Should You A-ward or Re-ward Your Guests?
By Bonnie Knutson Professor, The School of Hospitality Business/MSU | November 28, 2010
Blame it on the airlines. They ruined it for all business. They started those blasted frequent customer programs. Way back in 1981, American Airlines launched the first modern airline mileage program. Within a week, United followed suit. Before the year was out, TWA (remember it?) and Delta brought their own programs to travelers. And the race was on. But even before the friendly skies became the bonus skies, the seeds of awarding points to reward customers were planted by various companies. The best known was probably the S&H Green Stamp scheme. Many of us can still remember collecting those little stamps, licking each one (and did they ever taste terrible) and lovingly pasting them in little booklets that could be redeemed for merchandise. At the height of its popularity, S&G was printing three times as many stamps as the U.S. Post Office.
Today, customer frequency programs are commonplace in many industries and known by many names…customer relationship programs, reward programs, discount programs, loyalty programs, rebate programs, frequent traveler programs, ad infinitum. But no matter what the name, two things are clear. First, the common element is rewarding customers for their purchases. Second, consumers have come to expect to be given an award for their purchases. So whether it is an airline, a coffee shop, a bread shop, a shoe store, a supermarket, or your hotel, every time customers spend something, they are asking, not what they can do for you, but what you will do for them. And I don't mean just the benefits of staying in your hotel. I mean points. In other words, it is the old WIIFM syndrome – what's in it for me.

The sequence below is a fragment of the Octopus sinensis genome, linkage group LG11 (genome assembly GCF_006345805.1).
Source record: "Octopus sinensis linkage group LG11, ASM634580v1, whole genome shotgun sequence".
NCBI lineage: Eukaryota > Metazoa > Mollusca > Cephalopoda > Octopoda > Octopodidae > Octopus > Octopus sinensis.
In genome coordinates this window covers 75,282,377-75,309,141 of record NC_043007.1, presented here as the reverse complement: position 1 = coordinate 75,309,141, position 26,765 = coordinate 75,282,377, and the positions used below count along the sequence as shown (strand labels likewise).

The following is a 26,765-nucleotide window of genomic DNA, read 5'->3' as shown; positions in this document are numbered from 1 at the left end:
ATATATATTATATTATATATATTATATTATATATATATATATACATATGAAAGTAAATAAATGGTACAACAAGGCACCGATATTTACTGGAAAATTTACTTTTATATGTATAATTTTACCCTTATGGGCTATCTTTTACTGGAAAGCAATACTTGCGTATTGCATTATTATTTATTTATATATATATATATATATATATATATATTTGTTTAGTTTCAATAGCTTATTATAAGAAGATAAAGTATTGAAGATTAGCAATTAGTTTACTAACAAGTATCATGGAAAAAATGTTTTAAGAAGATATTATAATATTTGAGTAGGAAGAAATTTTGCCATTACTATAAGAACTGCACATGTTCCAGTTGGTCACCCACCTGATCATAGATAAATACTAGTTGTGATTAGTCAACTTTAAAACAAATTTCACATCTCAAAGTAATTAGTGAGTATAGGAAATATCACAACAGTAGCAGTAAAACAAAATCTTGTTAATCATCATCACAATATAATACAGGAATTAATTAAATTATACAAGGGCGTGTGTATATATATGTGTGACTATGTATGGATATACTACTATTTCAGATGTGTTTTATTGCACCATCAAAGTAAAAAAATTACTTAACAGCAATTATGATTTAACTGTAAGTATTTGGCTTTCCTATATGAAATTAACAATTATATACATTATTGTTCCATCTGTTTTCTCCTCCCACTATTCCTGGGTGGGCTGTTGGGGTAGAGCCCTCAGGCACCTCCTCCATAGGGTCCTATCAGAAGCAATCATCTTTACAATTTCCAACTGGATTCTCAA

In the interest of full disclosure, I have to admit that, from a marketing perspective, I am not a big fan or frequency programs. But from a customer perspective, I sure am. I know my frequent flyer number by heart, and I whip out my loyalty card every time I go into Starbucks, Barnes & Noble, Great Harvest Bread Company, and Kroger's. I'm as hooked as you are. So from a business perspective, are they worth it? By most accounts, they are. There is a reason these rewards programs are called loyalty programs. Not only do they reinforce a relationship with your guest, but it done right, they also offer them an incentive to stay at your hotel – or at least in one of your brand's hotels. These positives increase the "switching costs" to your competitor – even though they might offer lower room rates.
So if your hotel does have a frequency plan, or if you are thinking about instituting one, make sure it follows the silver, gold, and platinum rules for any loyalty program: